Making Good on the “Culture of Health” Promise

We would suggest taking a page from the classic textbook by Jim Collins, Good to Great. In it, he examined the few companies that have been able to initiate and sustain great organizational change and developed a pathway for other companies to replicate this kind of shift. The same can be done here. By taking stock of companies that have developed benchmark cultures of health and sustainably, flattened their medical cost trend, improved the health status of their workforce, and enhanced organizational performance, other employers seeking to achieve the same result can use the roadmap developed by Navistar experience and other benchmark employer efforts.

Our industry is better defining what it takes to build benchmark culture of health companies. There is increasing consensus that it takes a critical mass of effects and programs to achieve it. Recent research. has uncovered more than 200 elements that can foster a culture of health. Several organizations have attempted to measure this and some have distributed awards for best practice including the Institute for Health & Productivity Management’s Corporate Health and Productivity Management Award, the National Business Group on Health’s Healthy Lifestyles Award, the C. Everett Koop Award in affiliation with the Health Enhancement Resource Organization, and the Corporate Health Achievement Award sponsored by the American College of Occupational and Environmental Medicine. The reader can refer to these award winning employers and the assessment methodologies for additional insights.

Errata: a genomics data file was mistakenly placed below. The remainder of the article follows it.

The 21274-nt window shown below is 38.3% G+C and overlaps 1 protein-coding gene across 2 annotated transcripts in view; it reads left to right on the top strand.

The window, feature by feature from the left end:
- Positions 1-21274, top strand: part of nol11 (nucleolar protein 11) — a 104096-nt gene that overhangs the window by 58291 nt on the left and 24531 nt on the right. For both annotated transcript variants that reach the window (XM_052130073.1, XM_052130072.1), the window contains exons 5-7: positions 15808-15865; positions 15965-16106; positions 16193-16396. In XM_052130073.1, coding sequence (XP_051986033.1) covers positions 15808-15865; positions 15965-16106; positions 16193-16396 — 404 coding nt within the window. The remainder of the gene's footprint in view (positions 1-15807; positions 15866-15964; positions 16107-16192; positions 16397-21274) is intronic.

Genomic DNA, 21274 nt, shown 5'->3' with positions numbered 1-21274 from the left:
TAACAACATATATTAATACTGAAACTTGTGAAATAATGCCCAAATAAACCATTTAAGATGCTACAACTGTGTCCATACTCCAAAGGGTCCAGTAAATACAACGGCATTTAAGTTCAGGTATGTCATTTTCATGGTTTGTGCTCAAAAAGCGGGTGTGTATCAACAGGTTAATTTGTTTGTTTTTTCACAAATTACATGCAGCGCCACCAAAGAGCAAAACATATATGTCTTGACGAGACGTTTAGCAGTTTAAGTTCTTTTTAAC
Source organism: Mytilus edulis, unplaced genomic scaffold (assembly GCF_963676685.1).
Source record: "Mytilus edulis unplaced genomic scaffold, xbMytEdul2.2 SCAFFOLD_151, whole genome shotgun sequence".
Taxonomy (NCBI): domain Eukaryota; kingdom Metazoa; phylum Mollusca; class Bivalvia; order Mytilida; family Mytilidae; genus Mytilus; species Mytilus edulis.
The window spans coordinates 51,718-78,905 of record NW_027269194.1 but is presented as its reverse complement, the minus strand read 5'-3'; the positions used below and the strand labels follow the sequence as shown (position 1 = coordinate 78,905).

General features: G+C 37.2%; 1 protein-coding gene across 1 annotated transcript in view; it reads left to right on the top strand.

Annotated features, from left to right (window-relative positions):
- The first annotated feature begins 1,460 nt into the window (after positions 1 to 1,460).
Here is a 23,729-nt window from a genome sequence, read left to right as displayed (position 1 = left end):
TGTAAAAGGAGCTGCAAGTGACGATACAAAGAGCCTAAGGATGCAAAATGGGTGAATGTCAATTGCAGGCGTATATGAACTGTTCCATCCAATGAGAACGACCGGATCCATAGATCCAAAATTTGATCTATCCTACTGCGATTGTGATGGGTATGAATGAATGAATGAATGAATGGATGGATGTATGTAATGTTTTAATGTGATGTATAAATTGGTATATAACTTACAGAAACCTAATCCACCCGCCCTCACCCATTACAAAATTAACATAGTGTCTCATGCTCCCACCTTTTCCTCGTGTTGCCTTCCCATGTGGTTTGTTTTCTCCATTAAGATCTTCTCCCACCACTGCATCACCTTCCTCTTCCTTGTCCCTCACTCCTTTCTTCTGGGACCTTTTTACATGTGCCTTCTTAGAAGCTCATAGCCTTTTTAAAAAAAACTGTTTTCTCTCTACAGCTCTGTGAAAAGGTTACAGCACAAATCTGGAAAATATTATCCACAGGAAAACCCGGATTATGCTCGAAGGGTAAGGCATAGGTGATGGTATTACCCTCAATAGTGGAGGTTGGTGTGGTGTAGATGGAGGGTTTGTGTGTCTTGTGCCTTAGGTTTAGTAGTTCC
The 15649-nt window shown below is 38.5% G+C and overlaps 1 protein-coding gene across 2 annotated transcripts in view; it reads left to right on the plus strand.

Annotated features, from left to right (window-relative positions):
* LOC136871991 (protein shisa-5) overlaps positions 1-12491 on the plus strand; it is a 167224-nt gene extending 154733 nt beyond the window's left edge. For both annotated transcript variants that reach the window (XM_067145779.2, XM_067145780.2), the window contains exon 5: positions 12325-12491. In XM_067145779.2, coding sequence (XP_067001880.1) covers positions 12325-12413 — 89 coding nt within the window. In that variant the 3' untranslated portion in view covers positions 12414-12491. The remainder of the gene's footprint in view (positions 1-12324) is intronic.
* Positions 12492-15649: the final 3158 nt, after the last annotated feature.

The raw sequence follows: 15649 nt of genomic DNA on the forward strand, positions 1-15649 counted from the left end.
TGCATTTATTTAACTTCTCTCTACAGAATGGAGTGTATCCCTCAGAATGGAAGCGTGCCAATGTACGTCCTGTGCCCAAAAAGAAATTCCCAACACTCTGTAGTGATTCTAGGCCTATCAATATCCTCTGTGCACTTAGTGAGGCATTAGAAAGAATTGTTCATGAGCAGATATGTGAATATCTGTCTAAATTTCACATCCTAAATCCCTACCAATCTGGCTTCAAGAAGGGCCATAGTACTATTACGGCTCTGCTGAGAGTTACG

To achieve benchmark results requires a deep corporate commitment and some patience. Establishing a culture of health takes time. Although it took at least into the fifth year before Navistar’s investment first recouped a below-national trend estimate, we also note that the company’s approach evolved, from a primarily health benefits-only focus in the early years to one that iteratively incorporated both aggressive disease management and health promotion (including lifestyle management and other) components.

Based on an evolving synthesis of lessons learned from the experiences at Navistar and at other leading employers, most award winners now suggest that at least three to five years are needed before significant returns are generated. But all report that the returns are well worth the journey. They cite key drivers to success such as leadership and management support, data management with the generation of sophisticated scorecards, dashboards and cockpits to monitor progress and adjust activities, leveraging the workplace environment, sculpting benefit design based on evidence, implementing behavioral economics, and consumerism.

We would advocate for more research and recognition documenting the impact health can have on indirect costs such as performance like the Lamplighter Study conducted by Unilever. We long for the day when several co-located large and mid-sized employers create “tipping points” that elevate the health status and prosperity of their community. We are excited that organizations such as the Institute of Medicine and the Robert Wood Johnson Foundation are now committed to this pursuit.

The debate over wellness as such needs to shift from its preoccupation with whether wellness alone works or produces a positive ROI. We recommend that the pursuit of best practices for fostering cultures of health will be more fruitful. And, this pursuit should be informed by the full range of what has been shown to work within benchmark companies. This approach will best enable employers and other private/ public sector purchasers of health care to meet the daunting health challenges that lie ahead.

Author’s note: The authors would like to thank William B. Bunn, MD, JD, MPH, and Paul Brandt-Rauf, MD, DrPH, ScD, for their contributions to this work.